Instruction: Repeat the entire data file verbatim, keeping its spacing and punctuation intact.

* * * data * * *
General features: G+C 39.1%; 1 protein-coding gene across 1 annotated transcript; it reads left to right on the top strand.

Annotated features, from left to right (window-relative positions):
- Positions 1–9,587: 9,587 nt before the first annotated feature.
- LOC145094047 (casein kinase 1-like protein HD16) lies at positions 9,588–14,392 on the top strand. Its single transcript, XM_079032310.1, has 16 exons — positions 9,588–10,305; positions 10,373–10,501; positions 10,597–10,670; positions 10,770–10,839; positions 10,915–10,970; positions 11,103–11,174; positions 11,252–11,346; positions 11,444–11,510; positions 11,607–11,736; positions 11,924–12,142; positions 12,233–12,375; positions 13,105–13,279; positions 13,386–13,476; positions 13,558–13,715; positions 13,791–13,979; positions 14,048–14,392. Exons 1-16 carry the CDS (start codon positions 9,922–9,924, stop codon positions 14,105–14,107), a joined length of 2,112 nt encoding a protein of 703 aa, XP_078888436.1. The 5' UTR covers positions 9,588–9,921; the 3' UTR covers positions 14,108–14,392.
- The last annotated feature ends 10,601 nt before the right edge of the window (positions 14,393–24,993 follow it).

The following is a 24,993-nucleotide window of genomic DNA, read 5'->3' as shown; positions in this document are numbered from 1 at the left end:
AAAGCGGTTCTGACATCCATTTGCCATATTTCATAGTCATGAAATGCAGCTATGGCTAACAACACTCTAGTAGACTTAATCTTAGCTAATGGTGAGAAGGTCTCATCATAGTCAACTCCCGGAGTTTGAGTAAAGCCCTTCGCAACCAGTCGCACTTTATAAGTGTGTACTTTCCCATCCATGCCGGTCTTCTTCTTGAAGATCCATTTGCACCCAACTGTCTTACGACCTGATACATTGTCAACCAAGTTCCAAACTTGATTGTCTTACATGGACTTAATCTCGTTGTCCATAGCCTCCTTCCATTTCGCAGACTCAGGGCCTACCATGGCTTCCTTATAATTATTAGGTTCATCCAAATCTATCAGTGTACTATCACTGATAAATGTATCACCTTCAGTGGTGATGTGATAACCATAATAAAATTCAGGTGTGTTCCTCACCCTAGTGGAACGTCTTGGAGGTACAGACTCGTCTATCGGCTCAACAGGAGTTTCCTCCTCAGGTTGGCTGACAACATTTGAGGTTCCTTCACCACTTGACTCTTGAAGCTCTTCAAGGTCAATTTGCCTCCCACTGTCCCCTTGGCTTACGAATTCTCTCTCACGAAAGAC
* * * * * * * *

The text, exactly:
General features: G+C 39.1%; 1 protein-coding gene across 1 annotated transcript; it reads left to right on the top strand.

Annotated features, from left to right (window-relative positions):
- Positions 1–9,587: 9,587 nt before the first annotated feature.
- LOC145094047 (casein kinase 1-like protein HD16) lies at positions 9,588–14,392 on the top strand. Its single transcript, XM_079032310.1, has 16 exons — positions 9,588–10,305; positions 10,373–10,501; positions 10,597–10,670; positions 10,770–10,839; positions 10,915–10,970; positions 11,103–11,174; positions 11,252–11,346; positions 11,444–11,510; positions 11,607–11,736; positions 11,924–12,142; positions 12,233–12,375; positions 13,105–13,279; positions 13,386–13,476; positions 13,558–13,715; positions 13,791–13,979; positions 14,048–14,392. Exons 1-16 carry the CDS (start codon positions 9,922–9,924, stop codon positions 14,105–14,107), a joined length of 2,112 nt encoding a protein of 703 aa, XP_078888436.1. The 5' UTR covers positions 9,588–9,921; the 3' UTR covers positions 14,108–14,392.
- The last annotated feature ends 10,601 nt before the right edge of the window (positions 14,393–24,993 follow it).

The following is a 24,993-nucleotide window of genomic DNA, read 5'->3' as shown; positions in this document are numbered from 1 at the left end:
AAAGCGGTTCTGACATCCATTTGCCATATTTCATAGTCATGAAATGCAGCTATGGCTAACAACACTCTAGTAGACTTAATCTTAGCTAATGGTGAGAAGGTCTCATCATAGTCAACTCCCGGAGTTTGAGTAAAGCCCTTCGCAACCAGTCGCACTTTATAAGTGTGTACTTTCCCATCCATGCCGGTCTTCTTCTTGAAGATCCATTTGCACCCAACTGTCTTACGACCTGATACATTGTCAACCAAGTTCCAAACTTGATTGTCTTACATGGACTTAATCTCGTTGTCCATAGCCTCCTTCCATTTCGCAGACTCAGGGCCTACCATGGCTTCCTTATAATTATTAGGTTCATCCAAATCTATCAGTGTACTATCACTGATAAATGTATCACCTTCAGTGGTGATGTGATAACCATAATAAAATTCAGGTGTGTTCCTCACCCTAGTGGAACGTCTTGGAGGTACAGACTCGTCTATCGGCTCAACAGGAGTTTCCTCCTCAGGTTGGCTGACAACATTTGAGGTTCCTTCACCACTTGACTCTTGAAGCTCTTCAAGGTCAATTTGCCTCCCACTGTCCCCTTGGCTTACGAATTCTCTCTCACGAAAGAC